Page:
Lotte Reiniger created more than 70 silhouette animation films in a career that spanned 60 years.  (The New York Times, 10/16/19)

“The question of how much and what kind of fun it’s permissible to have with Nazis never goes away, and the resurgence of right-wing extremism around the world makes the question newly uncomfortable.”  (Slate, 10/14/19; The New York Times, 10/16/19; The Washington Post, 10/20/19)

“Quick! There’s been a death on the dullest border in Europe!” Reviews of the new Austro-German thriller Der Pass may be more entertaining than the series itself.  (The Guardian, 7/31/19; The Telegraph, 7/31/19)

In memoriam: Artur Brauner (1918-2019), prolific film producer whose work ranged from the Winnetou films to Europa, Europa. “He did much to keep Germans entertained through the decades after the second world war—and also made sure that they did not ignore the dark realities of their history that he had experienced firsthand.”  (AP, 7/7/19; Financial Times, 7/11/19)

Did we really need a prestige TV reboot of Das Boot?  (The New York Times, 6/16/19; The New Republic, 6/19/19)

In All is Well (Alles Ist Gut) Eva Trobisch “has made a drama of tragic accommodation—limited not to one woman’s sexual assault, but to the everyday interactions that all women must navigate carefully.”  (The New York Times, 6/6/19)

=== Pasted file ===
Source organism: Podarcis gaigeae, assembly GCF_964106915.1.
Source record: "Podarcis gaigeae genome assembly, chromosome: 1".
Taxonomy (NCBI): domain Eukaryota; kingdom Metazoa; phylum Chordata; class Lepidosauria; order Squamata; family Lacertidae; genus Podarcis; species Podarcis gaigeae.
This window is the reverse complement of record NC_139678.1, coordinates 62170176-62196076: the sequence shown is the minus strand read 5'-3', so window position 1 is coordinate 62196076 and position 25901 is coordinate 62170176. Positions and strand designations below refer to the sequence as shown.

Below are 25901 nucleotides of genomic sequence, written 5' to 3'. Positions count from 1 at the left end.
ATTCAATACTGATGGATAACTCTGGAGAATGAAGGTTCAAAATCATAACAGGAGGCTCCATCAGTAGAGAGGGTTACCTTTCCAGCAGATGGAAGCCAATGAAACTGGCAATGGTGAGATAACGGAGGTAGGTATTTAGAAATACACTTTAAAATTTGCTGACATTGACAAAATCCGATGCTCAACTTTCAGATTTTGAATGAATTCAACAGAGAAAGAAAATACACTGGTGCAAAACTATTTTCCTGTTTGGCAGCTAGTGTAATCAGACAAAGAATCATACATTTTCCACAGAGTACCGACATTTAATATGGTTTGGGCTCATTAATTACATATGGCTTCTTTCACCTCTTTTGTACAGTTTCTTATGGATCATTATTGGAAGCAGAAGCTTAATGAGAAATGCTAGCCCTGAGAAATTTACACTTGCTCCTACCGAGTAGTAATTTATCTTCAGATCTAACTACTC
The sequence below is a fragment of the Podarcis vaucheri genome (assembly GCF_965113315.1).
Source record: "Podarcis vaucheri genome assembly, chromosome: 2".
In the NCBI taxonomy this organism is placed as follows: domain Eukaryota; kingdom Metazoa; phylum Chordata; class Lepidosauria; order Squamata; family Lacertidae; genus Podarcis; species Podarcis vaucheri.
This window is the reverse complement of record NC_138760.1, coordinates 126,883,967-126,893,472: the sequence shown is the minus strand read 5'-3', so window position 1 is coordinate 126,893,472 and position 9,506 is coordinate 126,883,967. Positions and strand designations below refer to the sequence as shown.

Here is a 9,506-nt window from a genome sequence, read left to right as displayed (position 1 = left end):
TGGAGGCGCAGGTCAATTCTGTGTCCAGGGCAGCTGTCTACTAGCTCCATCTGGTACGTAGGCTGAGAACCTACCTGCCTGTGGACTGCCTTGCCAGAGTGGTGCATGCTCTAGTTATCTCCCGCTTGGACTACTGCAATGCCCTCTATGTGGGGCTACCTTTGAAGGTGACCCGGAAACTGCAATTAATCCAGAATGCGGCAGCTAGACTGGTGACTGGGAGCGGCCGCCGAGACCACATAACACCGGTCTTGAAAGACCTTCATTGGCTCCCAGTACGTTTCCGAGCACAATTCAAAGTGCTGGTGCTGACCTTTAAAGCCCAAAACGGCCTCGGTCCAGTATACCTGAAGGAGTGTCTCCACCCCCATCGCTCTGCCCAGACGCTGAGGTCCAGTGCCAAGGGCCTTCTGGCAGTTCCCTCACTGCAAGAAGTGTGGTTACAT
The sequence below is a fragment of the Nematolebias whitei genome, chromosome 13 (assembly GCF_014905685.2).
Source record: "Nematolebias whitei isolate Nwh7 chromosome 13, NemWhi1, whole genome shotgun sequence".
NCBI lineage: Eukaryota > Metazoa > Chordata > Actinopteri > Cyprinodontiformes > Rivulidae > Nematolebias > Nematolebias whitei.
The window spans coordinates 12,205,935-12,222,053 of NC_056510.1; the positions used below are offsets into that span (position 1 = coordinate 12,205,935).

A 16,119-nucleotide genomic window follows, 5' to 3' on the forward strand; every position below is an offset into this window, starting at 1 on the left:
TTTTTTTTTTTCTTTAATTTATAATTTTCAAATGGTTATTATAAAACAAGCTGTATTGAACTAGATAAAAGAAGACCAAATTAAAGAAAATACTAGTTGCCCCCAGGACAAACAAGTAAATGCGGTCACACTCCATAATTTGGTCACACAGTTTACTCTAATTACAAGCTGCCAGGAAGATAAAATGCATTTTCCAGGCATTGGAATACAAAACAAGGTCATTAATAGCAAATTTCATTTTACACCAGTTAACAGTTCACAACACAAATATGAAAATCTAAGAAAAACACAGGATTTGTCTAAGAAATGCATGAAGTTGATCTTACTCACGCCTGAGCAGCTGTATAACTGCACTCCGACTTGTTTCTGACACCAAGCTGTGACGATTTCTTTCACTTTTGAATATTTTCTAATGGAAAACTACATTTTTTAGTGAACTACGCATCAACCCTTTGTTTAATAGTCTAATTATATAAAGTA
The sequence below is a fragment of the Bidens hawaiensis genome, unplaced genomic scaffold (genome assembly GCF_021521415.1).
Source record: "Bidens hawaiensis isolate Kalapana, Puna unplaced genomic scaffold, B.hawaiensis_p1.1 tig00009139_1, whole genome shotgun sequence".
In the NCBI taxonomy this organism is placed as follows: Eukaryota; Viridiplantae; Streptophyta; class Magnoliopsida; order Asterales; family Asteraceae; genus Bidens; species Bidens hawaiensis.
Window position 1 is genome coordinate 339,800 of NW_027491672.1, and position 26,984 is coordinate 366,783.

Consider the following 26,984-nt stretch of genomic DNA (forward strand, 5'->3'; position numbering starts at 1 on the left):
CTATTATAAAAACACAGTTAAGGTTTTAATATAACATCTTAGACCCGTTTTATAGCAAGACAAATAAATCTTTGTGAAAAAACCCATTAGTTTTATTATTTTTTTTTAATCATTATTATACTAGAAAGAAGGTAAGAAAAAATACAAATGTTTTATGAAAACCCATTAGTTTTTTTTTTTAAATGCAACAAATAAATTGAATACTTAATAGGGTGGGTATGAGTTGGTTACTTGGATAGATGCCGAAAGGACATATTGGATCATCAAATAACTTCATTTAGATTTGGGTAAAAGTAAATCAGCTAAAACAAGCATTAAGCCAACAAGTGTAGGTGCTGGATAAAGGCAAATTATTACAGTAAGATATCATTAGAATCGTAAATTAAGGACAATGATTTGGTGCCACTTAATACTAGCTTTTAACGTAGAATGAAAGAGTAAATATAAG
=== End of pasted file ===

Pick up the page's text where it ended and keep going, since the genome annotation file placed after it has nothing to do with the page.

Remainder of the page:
Thomas Stuber’s In the Aisles (In den Gängen) “finds beauty and glimmers of hope in the drab and mind-numbingly symmetrical corridors of a German wholesale supermarket.”  (, 6/14/19; Los Angeles Times, 6/20/19)

The history of African-Germans in the Third Reich deserves greater attention—too bad the 2018 film Where Hands Touch seems to have missed the mark so widely.  (The Telegraph, 5/9/19; BBC, 5/21/19)

J. Hoberman recalls the NYC reception of Rainer Werner Fassbinder’s Fox and His Friends in 1975.  (The New York Times, 5/31/19)

“The Blue Angel is as fierce as ever.” Josef von Sternberg’s classic film, starring Marlene Dietrich and Emil Jannings, is in theaters again.  (The Guardian, 5/30/19)

In memoriam: Hannelore Elsner (1942–2019), celebrated actress “who moved easily between art house cinema and mainstream television without losing her edge.”  (The Hollywood Reporter, 4/23/19; The New York Times, 5/10/19)

Wolfgang Fischer’s Styx, starring Susanne Wolff, “begins as a high-seas adventure in isolationism” and “ends as a confronting portrait of the thin towline connecting us all as humans—but not connecting us all equally.”  (The Washington Post, 3/13/19; Little White Lies, 4/23/19)

At last we have Berlin Bouncer, a documentary about the “regular people that stand between clubbers and a weekend of debauchery.”  (The Guardian, 4/16/19)

Christian Petzold’s adaptation of Anna Seghers’s 1944 novel Transit is “unstuck in history. . . unfolding like a remake of ‘Casablanca’ as written by Franz Kafka.”  (Indiewire, 2/17/18; The New York Times, 2/28/19)

Here’s the long 1972 interview with director Fritz Lang you didn’t know you were missing.  (MUBI Notebook, 12/4/18)

The Invisibles is “two movies spliced into one” — a set of interviews with four German Jews who survived in hiding in Nazi Berlin, and a scripted drama that reimagines their stories.  (The New York Times, 1/24/19; NPR, 1/29/19)